Before long, a tall, glowering butler named Klove (Philip Latham) pops in scare the bejesus out of the ladies, serve up some dinner and tell them that his "master" Count Dracula is already dead, but in his will wanted to keep the home open for guests and waylaid travelers. Later on that night, Helen is awoken by someone calling her name and loud footsteps. She wakes Alan and the two catch sight of Klove dragging a large trunk through the hallway into a secret room hidden behind a tapestry. Alan follows and ends up getting stabbed to death by the faithful servant. Klove then hangs him upside down over Dracula's crypt, slits his neck over the vampire's remains, where the blood (there's a lot of it) helps to revive the red-eyed bloodsucker. This time-lapse special effect is very good for the time and cleverly employs some fog to help camouflage the fact they had to stop the camera at least a half dozen times for the desired effect. Helen is lured into the secret room to become Dracula's very first victim. The next morning, Charles and Diana manage to escape after discovering that Alan is dead, Helen has been turned into a vampire and that Dracula has returned to life.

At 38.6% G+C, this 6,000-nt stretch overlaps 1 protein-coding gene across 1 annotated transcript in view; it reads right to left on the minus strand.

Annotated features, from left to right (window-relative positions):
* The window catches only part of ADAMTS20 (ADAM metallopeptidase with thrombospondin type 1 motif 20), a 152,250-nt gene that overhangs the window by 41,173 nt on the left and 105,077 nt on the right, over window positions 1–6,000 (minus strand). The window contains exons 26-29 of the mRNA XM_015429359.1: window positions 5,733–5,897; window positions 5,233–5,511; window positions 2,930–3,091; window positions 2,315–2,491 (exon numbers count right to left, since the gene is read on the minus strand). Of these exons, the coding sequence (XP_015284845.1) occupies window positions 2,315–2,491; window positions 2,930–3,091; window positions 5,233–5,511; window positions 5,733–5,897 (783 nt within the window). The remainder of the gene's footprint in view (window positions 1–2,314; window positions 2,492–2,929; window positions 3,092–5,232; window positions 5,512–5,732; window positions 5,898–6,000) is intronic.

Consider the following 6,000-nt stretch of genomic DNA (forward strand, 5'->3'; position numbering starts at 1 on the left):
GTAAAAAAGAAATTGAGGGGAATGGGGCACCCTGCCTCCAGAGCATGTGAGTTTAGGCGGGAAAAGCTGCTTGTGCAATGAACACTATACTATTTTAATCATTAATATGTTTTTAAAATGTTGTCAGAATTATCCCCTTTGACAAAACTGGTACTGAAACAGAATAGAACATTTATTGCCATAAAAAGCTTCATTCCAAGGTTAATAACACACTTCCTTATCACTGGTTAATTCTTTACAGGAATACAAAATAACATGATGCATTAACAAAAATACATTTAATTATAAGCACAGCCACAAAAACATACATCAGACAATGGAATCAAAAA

So far, so good. The first hour or so of this film is very atmospheric and very good. However, the momentum is lost once the surviving couple make it to the monastery and join Father Sandor in fighting off the undead (who show up to try to get their hands on Diana). Toward the end, Sandor reveals that vampires can be killed by running water and the finale is a battle between Charles and Dracula atop a frozen pond. Hmm. Lee isn't on screen as much as I'd like and doesn't have a single line of dialog here (unless you count hissing and screaming as he dies), but delivers plenty of imposing menace when he's present. Shelley has a lot of fun playing opposites here; going from stuffy and bitchy (dressed in restrictive clothing and tied-back hair) to seductive and evil (in a loose gown and letting her hair down). It is one of the actresses best roles, actually, and she has a great death scene being held down by monks and staked! Philip Latham is great as manservant Klove, who is thankfully played not as a half-wit, but as a calculating, smart and menacing emissary of evil almost on part with his master. The rest of the cast acquit themselves very nicely, as well. Since they removed the Renfield character from HORROR OF DRACULA, they try to make up for it here with "Ludwig" (Thorley Walters), a mentally-disturbed monk who eats flies and helps out Dracula.

Hammer’s Dracula series continued with DRACULA HAS RISEN FROM THE GRAVE (1968), SCARS OF DRACULA (1970), TASTE THE BLOOD OF DRACULA (1970; with Linda Hayden and Ralph Bates joining Lee), DRACULA A.D. 1972 (1972; this marked the return of Peter Cushing to the series after an over-a-decade long absence), THE SATANIC RITES OF DRACULA (1973) and LEGEND OF THE 7 GOLDEN VAMPIRES (1974; with John Forbes-Robertson filling in for Lee).

★★1/2